In Sunday’s Gospel reading,  Jesus says, “Do not think that I have come to abolish the law or the prophets. I have come not to abolish but to fulfill. Amen, I say to you, until heaven and earth pass away, not the smallest letter or the smallest part of a letter will pass from the law, until all things have taken place.” As I read some Scripture commentaries about this, and I reflected on it myself, I think the important things about these words from Jesus is that He is not advocating the approach of some of the Pharisees and the scribes. Jesus is not talking about getting caught up in the minutiae of the Law handed down by Moses. That is what some of the Pharisees and the scribes were doing, and they used their extensive knowledge of the Law to lord it over others, and to put spiritual burdens on people who were already burdened by the circumstances of their lives.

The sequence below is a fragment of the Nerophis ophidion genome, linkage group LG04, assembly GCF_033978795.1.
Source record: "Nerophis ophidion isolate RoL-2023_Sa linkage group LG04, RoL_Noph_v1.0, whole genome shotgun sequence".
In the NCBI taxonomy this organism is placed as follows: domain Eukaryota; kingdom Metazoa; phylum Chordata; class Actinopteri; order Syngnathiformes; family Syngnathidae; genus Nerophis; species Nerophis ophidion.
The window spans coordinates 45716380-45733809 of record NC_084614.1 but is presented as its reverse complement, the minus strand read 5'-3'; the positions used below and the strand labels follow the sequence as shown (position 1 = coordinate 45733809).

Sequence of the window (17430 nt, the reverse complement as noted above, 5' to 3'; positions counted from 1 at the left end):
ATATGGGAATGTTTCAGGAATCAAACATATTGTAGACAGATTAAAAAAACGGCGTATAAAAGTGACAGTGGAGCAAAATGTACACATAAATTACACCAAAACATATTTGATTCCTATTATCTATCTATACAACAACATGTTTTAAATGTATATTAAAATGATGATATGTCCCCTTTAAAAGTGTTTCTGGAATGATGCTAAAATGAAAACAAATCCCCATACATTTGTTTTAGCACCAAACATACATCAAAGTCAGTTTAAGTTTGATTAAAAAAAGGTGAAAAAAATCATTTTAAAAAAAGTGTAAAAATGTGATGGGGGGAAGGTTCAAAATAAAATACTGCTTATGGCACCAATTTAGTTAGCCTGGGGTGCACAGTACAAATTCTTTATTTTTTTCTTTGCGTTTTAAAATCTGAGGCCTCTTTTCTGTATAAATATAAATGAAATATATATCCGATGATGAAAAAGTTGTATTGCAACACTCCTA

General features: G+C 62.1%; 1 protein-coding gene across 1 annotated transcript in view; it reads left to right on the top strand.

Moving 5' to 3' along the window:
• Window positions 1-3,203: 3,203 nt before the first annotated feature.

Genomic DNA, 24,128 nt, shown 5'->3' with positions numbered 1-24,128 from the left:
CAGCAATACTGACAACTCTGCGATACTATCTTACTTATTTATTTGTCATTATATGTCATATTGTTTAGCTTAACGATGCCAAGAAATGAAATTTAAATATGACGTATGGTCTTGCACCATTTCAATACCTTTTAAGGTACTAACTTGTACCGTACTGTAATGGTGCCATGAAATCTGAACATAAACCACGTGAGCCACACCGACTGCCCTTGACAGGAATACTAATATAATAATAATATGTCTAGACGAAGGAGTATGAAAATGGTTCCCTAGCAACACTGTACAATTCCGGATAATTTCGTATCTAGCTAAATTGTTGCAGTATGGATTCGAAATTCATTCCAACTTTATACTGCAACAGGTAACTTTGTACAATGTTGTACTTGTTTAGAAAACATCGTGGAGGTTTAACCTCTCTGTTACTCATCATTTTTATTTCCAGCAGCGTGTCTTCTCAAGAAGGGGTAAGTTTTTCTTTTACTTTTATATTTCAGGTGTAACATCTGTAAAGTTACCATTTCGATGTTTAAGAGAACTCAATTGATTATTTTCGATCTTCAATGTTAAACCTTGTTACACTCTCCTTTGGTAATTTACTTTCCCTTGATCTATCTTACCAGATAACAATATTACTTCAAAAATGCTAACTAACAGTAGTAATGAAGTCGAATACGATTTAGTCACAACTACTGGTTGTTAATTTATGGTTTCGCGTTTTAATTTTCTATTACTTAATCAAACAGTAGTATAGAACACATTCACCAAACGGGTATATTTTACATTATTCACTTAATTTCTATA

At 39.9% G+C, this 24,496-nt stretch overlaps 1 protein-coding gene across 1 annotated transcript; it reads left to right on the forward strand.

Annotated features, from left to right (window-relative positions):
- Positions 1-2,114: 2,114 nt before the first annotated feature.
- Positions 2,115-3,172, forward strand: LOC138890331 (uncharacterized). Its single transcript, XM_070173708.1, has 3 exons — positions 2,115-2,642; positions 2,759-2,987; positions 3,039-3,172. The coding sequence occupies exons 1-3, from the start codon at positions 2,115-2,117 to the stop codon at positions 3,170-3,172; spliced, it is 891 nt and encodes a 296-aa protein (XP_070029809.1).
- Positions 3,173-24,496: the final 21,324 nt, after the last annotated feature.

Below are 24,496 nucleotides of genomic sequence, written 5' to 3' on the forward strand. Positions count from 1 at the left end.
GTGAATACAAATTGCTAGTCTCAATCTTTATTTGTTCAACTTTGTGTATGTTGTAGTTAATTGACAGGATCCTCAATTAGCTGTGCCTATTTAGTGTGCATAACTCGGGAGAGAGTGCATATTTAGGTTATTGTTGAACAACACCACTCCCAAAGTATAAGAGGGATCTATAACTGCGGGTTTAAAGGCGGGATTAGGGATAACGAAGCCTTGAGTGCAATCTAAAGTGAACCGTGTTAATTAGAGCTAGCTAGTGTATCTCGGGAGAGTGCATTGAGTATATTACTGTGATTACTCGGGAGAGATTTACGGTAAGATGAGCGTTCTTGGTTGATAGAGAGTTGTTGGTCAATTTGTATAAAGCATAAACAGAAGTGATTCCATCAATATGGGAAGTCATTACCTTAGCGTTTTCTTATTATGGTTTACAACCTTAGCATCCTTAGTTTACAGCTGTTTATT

Even though Jesus was not using the Law to browbeat people, His words are a challenge to us. In the words we hear today, Jesus invites us to go deeper into the implications of what it means to obey the commandments. Instead of taking the prohibition against killing at face value, Jesus warns against holding onto anger which so often leads to violence. Jesus does the same kind of thing with the commandment against adultery and the lust which can lead to infidelity, and other things as well.

I think these words are a challenge to us because we are so often tempted to test the limits put upon us. We’ve done it as children, and in some ways we do it as adults. Aren’t we often looking for loopholes? This kind of thinking is so far from what Jesus means! Ultimately, obeying the commandments is not observing rules. You may be saying to yourself, “What?” So I’ll say it again. Obeying the commandments is not observing rules! Obeying the commandments is responding to God’s love by how we honor Him and each other!